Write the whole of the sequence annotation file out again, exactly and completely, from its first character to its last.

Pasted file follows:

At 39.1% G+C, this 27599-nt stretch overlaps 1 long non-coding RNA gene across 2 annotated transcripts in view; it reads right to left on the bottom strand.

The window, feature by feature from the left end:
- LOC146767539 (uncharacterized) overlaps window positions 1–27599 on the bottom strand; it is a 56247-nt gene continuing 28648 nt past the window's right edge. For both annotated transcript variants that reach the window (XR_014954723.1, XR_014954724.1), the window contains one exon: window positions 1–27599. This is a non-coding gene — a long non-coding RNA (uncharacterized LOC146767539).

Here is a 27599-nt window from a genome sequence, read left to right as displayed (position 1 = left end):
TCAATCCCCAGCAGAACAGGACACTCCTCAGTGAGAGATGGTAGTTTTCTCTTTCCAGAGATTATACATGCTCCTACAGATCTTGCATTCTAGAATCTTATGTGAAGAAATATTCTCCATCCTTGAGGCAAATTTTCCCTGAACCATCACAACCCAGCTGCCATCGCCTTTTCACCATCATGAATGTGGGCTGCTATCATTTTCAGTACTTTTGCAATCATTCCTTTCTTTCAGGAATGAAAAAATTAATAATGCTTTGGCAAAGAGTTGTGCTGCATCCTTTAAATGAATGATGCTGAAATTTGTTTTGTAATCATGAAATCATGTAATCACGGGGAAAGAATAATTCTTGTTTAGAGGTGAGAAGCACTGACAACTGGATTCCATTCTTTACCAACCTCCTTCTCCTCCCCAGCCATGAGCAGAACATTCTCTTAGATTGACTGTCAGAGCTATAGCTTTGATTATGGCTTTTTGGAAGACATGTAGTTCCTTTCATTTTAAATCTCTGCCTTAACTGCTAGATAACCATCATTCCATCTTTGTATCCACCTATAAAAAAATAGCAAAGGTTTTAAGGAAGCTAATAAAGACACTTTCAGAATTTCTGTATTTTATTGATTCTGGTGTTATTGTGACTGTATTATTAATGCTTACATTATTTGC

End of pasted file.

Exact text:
At 39.1% G+C, this 27599-nt stretch overlaps 1 long non-coding RNA gene across 2 annotated transcripts in view; it reads right to left on the bottom strand.

The window, feature by feature from the left end:
- LOC146767539 (uncharacterized) overlaps window positions 1–27599 on the bottom strand; it is a 56247-nt gene continuing 28648 nt past the window's right edge. For both annotated transcript variants that reach the window (XR_014954723.1, XR_014954724.1), the window contains one exon: window positions 1–27599. This is a non-coding gene — a long non-coding RNA (uncharacterized LOC146767539).

Here is a 27599-nt window from a genome sequence, read left to right as displayed (position 1 = left end):
TCAATCCCCAGCAGAACAGGACACTCCTCAGTGAGAGATGGTAGTTTTCTCTTTCCAGAGATTATACATGCTCCTACAGATCTTGCATTCTAGAATCTTATGTGAAGAAATATTCTCCATCCTTGAGGCAAATTTTCCCTGAACCATCACAACCCAGCTGCCATCGCCTTTTCACCATCATGAATGTGGGCTGCTATCATTTTCAGTACTTTTGCAATCATTCCTTTCTTTCAGGAATGAAAAAATTAATAATGCTTTGGCAAAGAGTTGTGCTGCATCCTTTAAATGAATGATGCTGAAATTTGTTTTGTAATCATGAAATCATGTAATCACGGGGAAAGAATAATTCTTGTTTAGAGGTGAGAAGCACTGACAACTGGATTCCATTCTTTACCAACCTCCTTCTCCTCCCCAGCCATGAGCAGAACATTCTCTTAGATTGACTGTCAGAGCTATAGCTTTGATTATGGCTTTTTGGAAGACATGTAGTTCCTTTCATTTTAAATCTCTGCCTTAACTGCTAGATAACCATCATTCCATCTTTGTATCCACCTATAAAAAAATAGCAAAGGTTTTAAGGAAGCTAATAAAGACACTTTCAGAATTTCTGTATTTTATTGATTCTGGTGTTATTGTGACTGTATTATTAATGCTTACATTATTTGC